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National Weather Service[Part_2]

Randy Stewart takes us on an audio tour of the National Weather Service offices near the Springfield-Branson National Airport.

RANDY: The day I was there, there was one more meteorologist/forecaster on duty in the operations area, Gerry Claycomb, who was working on the seven-day forecast.

GERRY CLAYCOMB: We do seven-day forecasts twice a day, and we issue updates as needed. We have several different (computer) models that are available to us. We've got to figure out, first of all, which model is right (Randy laughs), because they all come up with different solutions. There's a British model, a European model, Canadians have a model, and the U.S. has at least two different models. And they all have slightly different solutions to the forecast. Perfect example is today, where the European model is, like, 180 degrees different from the U.S. model! So it can be a challenge.

RANDY: So what do you like best about the job?

GERRY CLAYCOMB: Service--service to the community. I think we provide a very important service to the local community, and we help save lives.

RANDY: Service to the community is priority one for the local National Weather Service Meteorologist-in-Charge, Bill Davis... or as he describes his job:

BILL DAVIS: I am the chief bottle washer! I wear many hats: I also take care of things like payroll, performance, this type of thing; basically running the office; (I am) an advocate for the public out there; and coaching, mentoring the young meteorologists I hire. Hiring folks is another big part of the job. So it encompasses everything, all the way from taking care of the building and the facilities, right down to getting the grass cut, that type of thing.

RANDY: Bill has been at the Springfield office since February 1994, and has worked in meteorology since 1971 when he was in the Vietnam War. And he's seen big changes in technology in those years.

BILL DAVIS: A bunch, okay? The new building; the Doppler radar; more NOAA weather radios; an upgrade to how we do NOAA Weather Radio. We used to use four-track tape, now it's all digital. New automated systems out in the field. It's been the technology that's made big changes.

RANDY: Bill currently has 23 employees working under him, and he things the Springfield Weather Service office is here to stay.

BILL DAVIS: Right now we have got 122 offices across the United States, and we've actually downsized from about 250 offices.

RANDY: Any chance of more downsizing going on?

BILL DAVIS: No, and I think it's because these offices have proven their success. And also, we have to back up each other. If there was consolidation, and an office went down--like during the ice storm, when we lost our power--we had to send some of the work to St. Louis. So if you consolidated three or four offices, there would be way too much work. So I think that 122 is a very good balance.

RANDY: Getting important, even life-saving information out to the public is the whole point of the National Weather Service, says Bill Davis.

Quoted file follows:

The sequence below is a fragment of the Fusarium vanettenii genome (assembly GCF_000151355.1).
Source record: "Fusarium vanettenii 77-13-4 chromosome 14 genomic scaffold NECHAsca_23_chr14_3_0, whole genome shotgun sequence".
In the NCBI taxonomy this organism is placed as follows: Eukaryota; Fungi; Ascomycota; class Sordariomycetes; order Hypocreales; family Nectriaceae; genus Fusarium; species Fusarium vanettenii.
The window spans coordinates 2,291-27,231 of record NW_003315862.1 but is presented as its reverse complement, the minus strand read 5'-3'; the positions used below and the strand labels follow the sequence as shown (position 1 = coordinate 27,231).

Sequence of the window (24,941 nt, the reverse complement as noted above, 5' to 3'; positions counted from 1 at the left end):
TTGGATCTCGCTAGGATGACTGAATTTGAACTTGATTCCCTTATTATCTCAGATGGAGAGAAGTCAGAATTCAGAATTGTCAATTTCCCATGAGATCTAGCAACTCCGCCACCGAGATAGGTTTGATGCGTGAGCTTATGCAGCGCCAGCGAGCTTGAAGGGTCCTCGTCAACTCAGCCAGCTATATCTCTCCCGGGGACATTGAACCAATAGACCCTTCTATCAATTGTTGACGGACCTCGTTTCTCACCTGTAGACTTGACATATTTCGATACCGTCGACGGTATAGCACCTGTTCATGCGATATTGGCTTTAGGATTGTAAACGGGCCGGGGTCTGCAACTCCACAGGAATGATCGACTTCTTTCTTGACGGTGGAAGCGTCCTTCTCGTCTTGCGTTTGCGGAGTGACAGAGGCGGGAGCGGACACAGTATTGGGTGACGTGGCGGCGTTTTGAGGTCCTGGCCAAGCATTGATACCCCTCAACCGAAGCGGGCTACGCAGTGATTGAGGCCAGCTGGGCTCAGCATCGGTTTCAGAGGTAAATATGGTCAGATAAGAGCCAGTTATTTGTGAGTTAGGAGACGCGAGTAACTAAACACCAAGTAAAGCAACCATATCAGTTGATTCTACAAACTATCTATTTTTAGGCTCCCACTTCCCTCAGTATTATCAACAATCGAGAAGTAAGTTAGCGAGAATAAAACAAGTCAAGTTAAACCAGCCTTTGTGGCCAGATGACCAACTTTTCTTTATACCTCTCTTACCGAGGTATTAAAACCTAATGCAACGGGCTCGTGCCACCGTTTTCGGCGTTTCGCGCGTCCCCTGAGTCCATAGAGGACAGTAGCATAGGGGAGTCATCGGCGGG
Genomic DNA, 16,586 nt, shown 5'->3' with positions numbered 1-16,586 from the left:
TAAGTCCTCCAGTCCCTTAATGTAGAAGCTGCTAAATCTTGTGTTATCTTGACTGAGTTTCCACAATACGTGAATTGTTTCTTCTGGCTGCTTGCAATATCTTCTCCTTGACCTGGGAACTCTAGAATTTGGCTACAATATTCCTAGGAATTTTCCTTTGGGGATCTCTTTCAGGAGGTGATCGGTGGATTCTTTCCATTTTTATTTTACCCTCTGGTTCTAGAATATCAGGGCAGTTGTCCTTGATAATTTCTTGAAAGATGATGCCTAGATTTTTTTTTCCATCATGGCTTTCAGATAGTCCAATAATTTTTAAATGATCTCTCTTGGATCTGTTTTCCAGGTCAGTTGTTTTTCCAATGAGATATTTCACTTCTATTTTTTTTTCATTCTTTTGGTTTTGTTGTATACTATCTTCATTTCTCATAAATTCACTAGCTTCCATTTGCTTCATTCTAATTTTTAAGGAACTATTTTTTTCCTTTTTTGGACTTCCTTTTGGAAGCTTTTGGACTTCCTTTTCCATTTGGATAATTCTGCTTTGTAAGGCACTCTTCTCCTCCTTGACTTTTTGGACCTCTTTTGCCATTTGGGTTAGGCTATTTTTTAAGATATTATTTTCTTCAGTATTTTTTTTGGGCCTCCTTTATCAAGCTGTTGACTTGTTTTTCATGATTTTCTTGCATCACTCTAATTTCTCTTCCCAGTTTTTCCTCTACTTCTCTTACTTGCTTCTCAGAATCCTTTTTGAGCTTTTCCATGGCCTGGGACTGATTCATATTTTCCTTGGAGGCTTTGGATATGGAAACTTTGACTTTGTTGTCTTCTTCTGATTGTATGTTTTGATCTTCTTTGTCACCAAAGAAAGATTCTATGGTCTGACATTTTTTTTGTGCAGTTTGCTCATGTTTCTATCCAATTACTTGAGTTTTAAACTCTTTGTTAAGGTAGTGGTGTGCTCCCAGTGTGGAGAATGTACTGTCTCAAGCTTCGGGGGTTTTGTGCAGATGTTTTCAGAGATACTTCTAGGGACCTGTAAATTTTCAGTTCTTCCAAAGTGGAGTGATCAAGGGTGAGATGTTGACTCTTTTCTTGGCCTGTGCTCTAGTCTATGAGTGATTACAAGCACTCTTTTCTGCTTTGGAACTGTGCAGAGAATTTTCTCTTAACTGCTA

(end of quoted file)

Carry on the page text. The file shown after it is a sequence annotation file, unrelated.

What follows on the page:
BILL DAVIS: Let me tell you, when we hear of the first death or the first injury when we know we've had a warning out and in ample time, believe you me, it affects all of us. And you go, "Well, jeez, I had a warning out...." Well... we know we're doing our job in getting the information out. From there, people have to take it seriously.

RANDY: Is that really the biggest challenge of doing this job--the pressure that you feel, knowing that you have to get this information to the public, and hoping that they will take heed?

BILL DAVIS: Actually, we enjoy getting that information to the public. We do. We're all weather geeks, we're all passionate about our job and everything. I think the pressure is to keep educating the public. And to this day and time, with all the media and all the technology we have, you think, ""Hey, everybody should have this information"--the cell phones... and you come to find out there are still people who don't know what the NOAA Weather Radio is, who go to the Internet and don't know about how to get weather information. It's one of those things where you want to go door to door and tell people, "Hey you need to take (cover)"--you know, be the Paul Revere... but we can't do it. And that's why we rely on you guys--the media, the television stations, the Internet, the Weather Radio, to get that information out. And now, I mean, people on cell phones can get weather information! It's available--it's there--it's just that you've got to set up for it, and it's got to be of importance to a person. And until it affects you, until you really feel the impact of a tornado, or get hit by lightning, you don't pay much attention. It's always, "The OTHER guy's gonna be affected by it." Unfortunately we're ALL affected by weather--be it heat, lightning, flash flooding, winter storms, ice storms... weather affects us all. I love everything about this job! I think I have the best people in the Weather Service here, because I hand-picked every one of them and hired them. To me, everything about the job is fantastic. I wouldn't want to do any other type of job... except maybe build houses, which is what my family did.

RANDY: To find out more information, visit www.crh.noaa.gov/sgf/.


  • National Weather Service, Springfield MO